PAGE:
The tenant protection legislation championed by Oregon House Speaker Tina Kotek will have unintended consequences that could harm renters, according a pair of advocates unlikely to agree on almost anything.
Tenant activist Margot Black delivered landlord lobbyist John DiLorenzo a lump of coal last year for Christmas for his "scrooge-like" behavior in opposing tenants rights.
But now both Black and DiLorenzo agree that House Bill 2004, in its current form, is likely to end the common practice of landlords' offering apartments for rent on a month-to-month basis.
That's because the bill originally aimed at ending no-cause evictions only restricts the practice for people on month-to-month leases, after the amendments passed by the Senate.
It also sets a 91-day period during which landlord will have time to switch tenants over to fixed term leases from month-to-month arrangements.
"What will happen is the month-to-month tenancy will become a thing of the past unless you have a non-business savvy landlord who isn't paying attention," says DiLorenzo, who represents the Equitable Housing PAC, the political action committee of MultiFamily NW, the association of the state's largest landlords.
"The reality is many tenants need and want the flexibility to move when they need to," says Black, of Portland Tenants United. "And those tenants will have no other option than to pay huge lease-break fees. And there is no question that the most vulnerable tenants will be the those who are disproportionately impacted by the 'unintended consequences' of this bill."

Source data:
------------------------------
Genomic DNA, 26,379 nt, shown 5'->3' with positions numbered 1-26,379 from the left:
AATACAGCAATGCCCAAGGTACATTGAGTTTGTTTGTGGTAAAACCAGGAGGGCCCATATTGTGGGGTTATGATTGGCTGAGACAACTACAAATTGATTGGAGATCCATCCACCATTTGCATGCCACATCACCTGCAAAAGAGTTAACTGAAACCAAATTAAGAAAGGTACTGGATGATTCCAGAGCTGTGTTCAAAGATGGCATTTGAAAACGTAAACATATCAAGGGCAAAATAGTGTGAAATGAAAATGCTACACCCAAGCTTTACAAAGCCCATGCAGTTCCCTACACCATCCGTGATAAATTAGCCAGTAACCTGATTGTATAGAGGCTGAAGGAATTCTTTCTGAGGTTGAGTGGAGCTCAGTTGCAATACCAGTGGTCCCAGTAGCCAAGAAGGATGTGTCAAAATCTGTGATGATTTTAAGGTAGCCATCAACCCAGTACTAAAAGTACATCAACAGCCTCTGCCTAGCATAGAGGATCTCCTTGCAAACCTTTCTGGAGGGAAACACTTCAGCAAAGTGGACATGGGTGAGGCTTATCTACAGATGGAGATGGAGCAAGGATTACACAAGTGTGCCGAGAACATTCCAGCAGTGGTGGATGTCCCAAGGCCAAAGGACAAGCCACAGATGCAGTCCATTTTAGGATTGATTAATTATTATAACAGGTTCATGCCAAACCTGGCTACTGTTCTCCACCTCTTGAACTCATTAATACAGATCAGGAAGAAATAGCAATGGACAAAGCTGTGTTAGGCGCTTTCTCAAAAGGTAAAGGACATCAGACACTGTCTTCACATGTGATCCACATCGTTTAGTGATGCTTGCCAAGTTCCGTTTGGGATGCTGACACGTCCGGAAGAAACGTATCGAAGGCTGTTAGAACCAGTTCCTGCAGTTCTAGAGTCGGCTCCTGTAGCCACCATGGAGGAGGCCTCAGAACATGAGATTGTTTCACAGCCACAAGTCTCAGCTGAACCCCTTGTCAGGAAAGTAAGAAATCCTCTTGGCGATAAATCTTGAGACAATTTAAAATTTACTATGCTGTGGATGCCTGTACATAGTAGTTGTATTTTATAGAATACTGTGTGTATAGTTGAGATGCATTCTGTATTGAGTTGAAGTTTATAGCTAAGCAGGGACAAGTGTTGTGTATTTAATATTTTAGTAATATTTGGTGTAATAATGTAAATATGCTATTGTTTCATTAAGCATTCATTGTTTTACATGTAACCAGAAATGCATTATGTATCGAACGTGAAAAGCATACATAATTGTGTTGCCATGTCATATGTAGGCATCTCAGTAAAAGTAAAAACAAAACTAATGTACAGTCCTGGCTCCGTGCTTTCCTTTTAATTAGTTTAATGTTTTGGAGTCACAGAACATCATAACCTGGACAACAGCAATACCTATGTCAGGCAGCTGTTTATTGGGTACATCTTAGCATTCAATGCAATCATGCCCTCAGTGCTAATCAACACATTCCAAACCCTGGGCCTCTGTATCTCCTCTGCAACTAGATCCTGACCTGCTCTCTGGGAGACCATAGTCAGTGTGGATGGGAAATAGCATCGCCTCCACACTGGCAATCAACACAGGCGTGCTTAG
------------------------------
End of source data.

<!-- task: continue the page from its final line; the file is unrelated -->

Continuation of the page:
Portland Tenants United pulled their support for the legislation earlier this month, a development first reported by the Portland Mercury. But the bill continues to enjoy wide support from advocates and leading Democrats, including Kotek, who argues longer-term leases won't be a bad thing for tenants.
"The Speaker is disappointed that the Senate has had to water down the tenant protections in the bill in their effort to win support," says Lindsey O'Brien, Kotek's spokeswoman.
"However, the bill in its current form will still help protect vulnerable renters from sudden, no-cause evictions. If one consequence of the bill is that some landlords move tenants to fixed-term leases, both landlords and tenants would benefit from the increased stability and predictability of that contract. For tenants, they would also see added benefits: rent can't be increased during the fixed-term unless otherwise stated in the agreement, and the tenant can only be evicted with a 'for cause' notice."
The bill enjoys wide support from many Democrats. It has passed the House and moved out of the Senate Rules Committee on Wednesday, after amendments. It does not appear that the bill so far has the votes to pass the full Senate, which is more conservative than the House.
Mayor Ted Wheeler, who ran for office on a pledge to end no cause evictions, continues to support the bill, and advocacy groups, organized by the Stable Homes coalition, are still hoping to get the bill through the Senate.
The bill would restrict "no cause" notices after the first year of tenancy for month-to-month tenants and require landlords to offer 90 days of notice for non-renewal of leases. Rent increases will be restricted to once a year.
DiLorenzo and Black aren't making common cause over the bill just yet. Black's group pushed for rent control and wants to see greater restrictions, while the existing bill, even with amendments is unpalatable to DiLorenzo.
"We needed lawmakers to have our backs this session, and HB 2004 took the same route as so many other critical progressive issues did," says Black.
"Legislators and organizations that are supposed to be progressive allies rolled over for big business and big landlords. The political establishment failed working families and it's really clear coming out of this that voters will have to decide for themselves" — either through a ballot initiative or voting the legislators out.